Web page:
If you don't trust that I can tell enough from the first two some more of this blog. I suspect it will give you all the confidence you need that I know what I'm about.

But it is a never-ending frustration to someone to ask for something so simple and have it turn into anything but what they asked for. If this was one of those "tests" in which you don't get any farther than the first instruction if you fail that part, guess what? You'll have failed already.  And no, I'm not being needlessly pedantic. If an editor tells you she wants 2 pages, and you give her 20, what do you think she's going to do with that work?

If you're really trying to give me reasons to say "No," one has to wonder why you're approaching me in the first place. Do you honestly think I won't notice?

There's a reason I'm called "the pickiest of the picky," you know. :-)
'nuff said.

*(if you're of a certain generation, you'll be able to complete the legendary phrase above. If not, put a question in the comments, and I'll be glad to elaborate. )

Saturday, January 18, 2014

No Longer A Spring Chicken...If That Matters

...which leads, of course, to the question, "Where in the world did that phrase come from?"

Well, according to a bulletin board on, here's the scoop:

"We find the expression 'now past a chicken,' meaning 'no longer young,' recorded as early as 1711 by Steele in 'The Spectator': 'You ought to consider you are now past a chicken; this Humour, which was well enough in a Girl, is insufferable in one of your Motherly Character.' 'No spring chicken,' an exaggeration of the phrase, is first recorded in America in 1906." From "Encyclopedia of Word and Phrase Origins" by Robert Hendrickson (Facts on File, New York, 1997).

So those of us who are of a "motherly character," I guess, aren't technically supposed to be as silly as those who've just come out of the shell. So to speak.

Yeah, like THAT's gonna happen. 

May all your chickens be in a row today! (And yes, I know, that's mixing metaphors...and poultry. Which is a poultry thing to do, especially for an incorrigible punster.)

A little fun for a Saturday morning...

Image: free digital, suwatpo.

Friday, January 17, 2014

Nickels, Nickels, Nickels...

OK, here it is. In response to inquiries about how you, too, can have the Fabulous Ms M (otherwise known as me) edit your manuscript, here's a handy price breakdown. Share it with those you love, especially if those you love are writers with books to clean up! :-)

BASIC: Proofreading  
Defined as strictly checking for correctness of spelling, punctuation, sentence structure (if glaring), word usage, sense in general. Queries on any points that are not clear, but no changes made to them by editor.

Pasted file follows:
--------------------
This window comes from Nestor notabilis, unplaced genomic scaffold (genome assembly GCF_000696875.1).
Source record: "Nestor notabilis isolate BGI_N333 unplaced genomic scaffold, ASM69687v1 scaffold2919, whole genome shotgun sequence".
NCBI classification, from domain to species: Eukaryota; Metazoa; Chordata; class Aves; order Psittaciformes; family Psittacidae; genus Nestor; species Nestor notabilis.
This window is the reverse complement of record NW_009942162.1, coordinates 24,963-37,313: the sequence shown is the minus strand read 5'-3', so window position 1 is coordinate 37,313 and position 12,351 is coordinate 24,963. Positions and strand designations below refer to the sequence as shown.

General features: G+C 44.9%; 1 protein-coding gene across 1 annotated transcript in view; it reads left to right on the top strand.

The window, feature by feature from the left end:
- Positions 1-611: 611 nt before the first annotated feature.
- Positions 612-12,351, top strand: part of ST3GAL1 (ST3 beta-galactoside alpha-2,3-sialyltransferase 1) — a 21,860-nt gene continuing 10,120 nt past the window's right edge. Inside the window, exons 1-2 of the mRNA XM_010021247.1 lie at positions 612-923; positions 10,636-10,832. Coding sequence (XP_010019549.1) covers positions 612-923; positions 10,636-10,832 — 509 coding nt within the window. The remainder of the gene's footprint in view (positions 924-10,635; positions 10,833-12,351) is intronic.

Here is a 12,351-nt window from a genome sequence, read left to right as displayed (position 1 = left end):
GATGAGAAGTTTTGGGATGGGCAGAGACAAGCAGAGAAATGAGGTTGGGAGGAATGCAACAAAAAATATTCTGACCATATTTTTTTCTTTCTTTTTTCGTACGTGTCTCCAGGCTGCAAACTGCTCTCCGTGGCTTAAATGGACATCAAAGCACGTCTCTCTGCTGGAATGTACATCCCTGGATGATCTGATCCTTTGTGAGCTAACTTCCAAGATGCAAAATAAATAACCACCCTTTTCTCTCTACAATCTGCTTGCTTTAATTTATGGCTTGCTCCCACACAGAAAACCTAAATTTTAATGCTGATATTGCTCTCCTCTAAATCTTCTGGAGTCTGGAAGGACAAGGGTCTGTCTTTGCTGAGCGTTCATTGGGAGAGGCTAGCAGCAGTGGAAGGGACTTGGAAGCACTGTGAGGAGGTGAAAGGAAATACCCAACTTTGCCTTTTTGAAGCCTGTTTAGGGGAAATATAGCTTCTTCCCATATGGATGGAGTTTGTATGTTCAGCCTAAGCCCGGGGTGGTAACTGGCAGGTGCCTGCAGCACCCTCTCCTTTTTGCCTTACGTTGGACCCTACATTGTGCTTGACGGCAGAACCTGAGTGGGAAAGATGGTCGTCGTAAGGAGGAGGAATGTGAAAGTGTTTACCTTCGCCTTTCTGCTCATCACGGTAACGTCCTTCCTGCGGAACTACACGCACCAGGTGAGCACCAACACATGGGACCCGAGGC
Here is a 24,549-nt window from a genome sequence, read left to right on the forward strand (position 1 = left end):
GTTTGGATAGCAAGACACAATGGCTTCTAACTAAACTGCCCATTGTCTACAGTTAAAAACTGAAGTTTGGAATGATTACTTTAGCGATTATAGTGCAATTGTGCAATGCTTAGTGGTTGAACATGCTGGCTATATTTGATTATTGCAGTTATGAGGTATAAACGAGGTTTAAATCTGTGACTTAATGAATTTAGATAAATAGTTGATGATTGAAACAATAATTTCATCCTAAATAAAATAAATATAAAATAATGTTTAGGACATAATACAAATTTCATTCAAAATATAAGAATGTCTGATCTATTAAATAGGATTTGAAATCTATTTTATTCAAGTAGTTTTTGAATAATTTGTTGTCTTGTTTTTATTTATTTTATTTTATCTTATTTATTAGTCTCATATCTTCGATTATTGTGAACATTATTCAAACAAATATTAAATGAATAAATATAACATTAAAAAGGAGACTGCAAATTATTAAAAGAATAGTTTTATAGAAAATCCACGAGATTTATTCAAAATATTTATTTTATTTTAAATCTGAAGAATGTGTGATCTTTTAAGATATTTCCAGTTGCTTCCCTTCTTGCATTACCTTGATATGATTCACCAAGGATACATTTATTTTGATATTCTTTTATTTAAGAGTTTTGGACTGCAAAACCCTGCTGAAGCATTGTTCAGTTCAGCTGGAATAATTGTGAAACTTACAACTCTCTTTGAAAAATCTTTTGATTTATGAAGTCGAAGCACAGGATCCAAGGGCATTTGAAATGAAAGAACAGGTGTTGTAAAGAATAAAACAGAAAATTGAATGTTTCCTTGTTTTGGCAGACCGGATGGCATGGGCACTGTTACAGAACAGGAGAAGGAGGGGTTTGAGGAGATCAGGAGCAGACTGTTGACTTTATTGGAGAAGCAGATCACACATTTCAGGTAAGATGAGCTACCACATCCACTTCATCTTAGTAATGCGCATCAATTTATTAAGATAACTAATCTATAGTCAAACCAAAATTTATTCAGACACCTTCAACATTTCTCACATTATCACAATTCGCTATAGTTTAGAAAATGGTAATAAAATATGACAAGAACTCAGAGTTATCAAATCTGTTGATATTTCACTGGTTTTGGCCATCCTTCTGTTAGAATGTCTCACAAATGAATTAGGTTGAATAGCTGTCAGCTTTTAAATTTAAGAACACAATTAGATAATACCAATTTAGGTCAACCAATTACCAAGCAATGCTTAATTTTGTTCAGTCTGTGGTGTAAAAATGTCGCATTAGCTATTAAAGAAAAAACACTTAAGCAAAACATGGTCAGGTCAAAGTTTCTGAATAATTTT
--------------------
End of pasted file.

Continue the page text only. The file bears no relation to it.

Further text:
------------------------------------------------->$0.0125 per word

INTERMEDIATE: Light editing
Defined as everything included in proofing, PLUS queries on minor plot points, suggested corrections or alternate words if needed, making sure sentence and paragraph structures are "clean." 
------------------------------------------------->$0.025 per word

COMPREHENSIVE: The "deep tissue massage" of editorial consultation
Defined as everything included in proofreading and light edits, PLUS substantive editing: here, I'll analyze your plot, your characters, and your conflicts; here, I'll mark anything that stops me in the course of a read, anything I can't believe, or anything that seems weaker than it can be. This step, obviously, is best when you're in the drafting stages, and it can save you money in the long run, but it's a more expensive alternative up front.
------------------------------------------------->$0.0375 per word

ALTERNATIVELY, we can work on books on an hourly fee basis. As of January 1, my rate is $80 per hour, and I track time on Klok and other software to make sure you get value for your dollar.

What does this break down to?
For a 50,000-word manuscript...
you'll pay $625 for proofreading,
$1250 for a light edit, 
or $1875 for "the works" based on a per-word rate.
Total bill by the hour would depend on how long the book takes to go through; we'd talk about that after I saw a couple of pages.


As a matter of fact, I do.

My offer for all potential clients is the same: Send me the first two pages (250 words each) of your manuscript (or about 500 words total) FOR FREE: I will mark them up in "comprehensive" style so you can see how I usually work (even when I'm proofreading, inevitably I'll also do some tweaking and commenting along the way). I'll use Word and Track Changes, so you can see what I do and why. If you like the way I work, we can progress on to the paid project, with appropriate deadlines and milestones. If not, just say, "No, thanks, Janny," and we'll call it a day. No obligation, no hard feelings.